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Knight of Science to be held November 14

Knight of Science to be held November 14

Each year the Science Department hosts an informal Knight of Science to provide exposure to careers in the STEM (Science Technology Engineering and Math) fields and the professional possibilities that exist beyond a college degree.

This year the Knight of Science will be held on Wednesday, November 14 from 6:00 - 8:00 pm in the Chapel. The focus of the night will be a combination of Materials Science and Engineering as well as Biotechnology, Physiology, and research in those areas both locally and abroad. Our guest speakers represent both ends of the demographic spectrum and will speak to the experiences of both someone new to the field of research as well as someone who has a well established career in the sciences.

The Knight of Science is free and open to all. The event will follow an open discussion format that will give audience members a chance to ask formal questions during the presentations as well as engage one on one with the speakers during a brief intermission. Refreshments and snacks will be served.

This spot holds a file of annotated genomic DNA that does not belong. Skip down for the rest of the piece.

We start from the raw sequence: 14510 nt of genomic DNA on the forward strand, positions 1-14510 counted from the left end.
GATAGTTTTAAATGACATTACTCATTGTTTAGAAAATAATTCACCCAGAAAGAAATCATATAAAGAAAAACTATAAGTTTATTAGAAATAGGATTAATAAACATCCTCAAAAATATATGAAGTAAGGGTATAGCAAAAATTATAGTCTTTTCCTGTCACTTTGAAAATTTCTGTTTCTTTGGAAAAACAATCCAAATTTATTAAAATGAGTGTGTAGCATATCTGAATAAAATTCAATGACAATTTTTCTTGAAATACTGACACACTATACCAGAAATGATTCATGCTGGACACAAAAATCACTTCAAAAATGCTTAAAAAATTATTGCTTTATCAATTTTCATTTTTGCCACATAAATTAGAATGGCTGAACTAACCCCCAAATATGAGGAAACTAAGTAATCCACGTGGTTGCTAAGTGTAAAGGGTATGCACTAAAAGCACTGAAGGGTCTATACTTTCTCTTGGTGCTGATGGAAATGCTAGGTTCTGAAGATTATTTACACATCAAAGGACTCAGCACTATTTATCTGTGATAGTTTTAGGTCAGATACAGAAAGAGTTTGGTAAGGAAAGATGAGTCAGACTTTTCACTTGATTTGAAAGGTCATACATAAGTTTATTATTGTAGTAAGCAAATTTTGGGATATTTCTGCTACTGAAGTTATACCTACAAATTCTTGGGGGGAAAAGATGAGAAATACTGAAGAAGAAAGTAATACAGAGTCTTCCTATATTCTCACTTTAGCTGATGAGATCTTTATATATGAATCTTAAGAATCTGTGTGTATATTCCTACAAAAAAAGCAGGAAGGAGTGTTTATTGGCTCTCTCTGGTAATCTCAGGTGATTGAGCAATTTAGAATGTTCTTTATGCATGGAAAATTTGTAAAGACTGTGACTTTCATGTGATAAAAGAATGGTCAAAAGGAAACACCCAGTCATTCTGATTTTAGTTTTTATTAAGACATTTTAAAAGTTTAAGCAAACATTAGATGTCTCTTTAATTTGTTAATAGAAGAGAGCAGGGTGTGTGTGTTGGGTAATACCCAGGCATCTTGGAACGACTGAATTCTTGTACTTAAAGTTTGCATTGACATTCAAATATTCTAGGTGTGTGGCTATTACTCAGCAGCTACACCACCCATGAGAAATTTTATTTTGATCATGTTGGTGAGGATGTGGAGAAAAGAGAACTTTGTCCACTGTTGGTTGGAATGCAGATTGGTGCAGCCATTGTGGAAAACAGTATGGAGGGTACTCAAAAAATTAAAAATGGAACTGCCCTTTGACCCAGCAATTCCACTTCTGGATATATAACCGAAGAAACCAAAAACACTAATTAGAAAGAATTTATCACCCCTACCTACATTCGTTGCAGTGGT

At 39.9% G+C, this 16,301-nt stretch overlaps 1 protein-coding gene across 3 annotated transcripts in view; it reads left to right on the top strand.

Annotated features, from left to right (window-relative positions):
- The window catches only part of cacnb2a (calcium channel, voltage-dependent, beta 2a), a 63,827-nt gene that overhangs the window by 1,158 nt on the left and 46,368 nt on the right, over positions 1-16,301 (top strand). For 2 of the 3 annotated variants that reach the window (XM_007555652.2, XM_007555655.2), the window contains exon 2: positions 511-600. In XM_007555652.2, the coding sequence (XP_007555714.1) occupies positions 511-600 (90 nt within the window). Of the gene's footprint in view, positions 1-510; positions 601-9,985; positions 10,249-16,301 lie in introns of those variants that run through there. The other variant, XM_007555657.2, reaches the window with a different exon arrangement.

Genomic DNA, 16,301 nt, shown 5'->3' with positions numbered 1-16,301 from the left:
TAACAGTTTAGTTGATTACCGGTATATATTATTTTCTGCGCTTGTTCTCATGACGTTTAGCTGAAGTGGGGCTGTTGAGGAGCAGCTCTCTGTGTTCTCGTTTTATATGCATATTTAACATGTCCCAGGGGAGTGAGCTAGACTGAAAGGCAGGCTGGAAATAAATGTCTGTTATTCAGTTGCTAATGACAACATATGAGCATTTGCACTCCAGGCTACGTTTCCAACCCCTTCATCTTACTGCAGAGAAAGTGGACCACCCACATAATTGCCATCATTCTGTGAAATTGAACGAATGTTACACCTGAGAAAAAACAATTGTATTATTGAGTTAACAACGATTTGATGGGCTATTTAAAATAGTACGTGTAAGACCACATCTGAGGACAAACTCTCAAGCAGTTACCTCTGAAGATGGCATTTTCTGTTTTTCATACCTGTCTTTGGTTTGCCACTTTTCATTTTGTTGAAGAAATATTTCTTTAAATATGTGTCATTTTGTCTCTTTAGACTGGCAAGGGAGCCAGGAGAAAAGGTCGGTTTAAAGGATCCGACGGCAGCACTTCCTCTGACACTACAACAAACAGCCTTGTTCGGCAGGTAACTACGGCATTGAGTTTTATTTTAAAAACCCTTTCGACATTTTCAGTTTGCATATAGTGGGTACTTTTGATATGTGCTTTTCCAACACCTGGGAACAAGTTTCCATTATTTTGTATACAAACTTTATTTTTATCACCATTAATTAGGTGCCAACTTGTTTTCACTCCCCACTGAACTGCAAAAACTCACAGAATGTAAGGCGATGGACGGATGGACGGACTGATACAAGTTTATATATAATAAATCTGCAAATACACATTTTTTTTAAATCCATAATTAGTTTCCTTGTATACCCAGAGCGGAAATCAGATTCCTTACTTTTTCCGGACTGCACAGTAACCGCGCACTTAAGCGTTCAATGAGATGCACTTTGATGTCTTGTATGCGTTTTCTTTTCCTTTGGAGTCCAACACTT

The year's speakers:

Dr. Romagnano '97 has a background that includes degrees in biology and humanities, and a Master's in Biotechnology. He received his Ph.D. in plant physiology and was funded as a NASA Graduate Student Research Program fellow. Following his doctoral work, he spent two southern winters in Antarctica serving as the South Pole Food Growth Chamber technician. He is also a graduate of the University of Connecticut School of Law. His experiences are varied and his interests abound. He has cross-trained as a medical laboratory technician, an aircraft traffic control radio operator, power plant operator, waste demolition crew, and ham radio operator.  

Mr. Kevin Co obtained his B.S in materials sciences and engineering at UConn in 2016. He is a PhD student in the Materials Science and Engineering program. His research experience is with first principles quantum mechanical modeling and is currently interested in ferroelectric properties of complex oxides.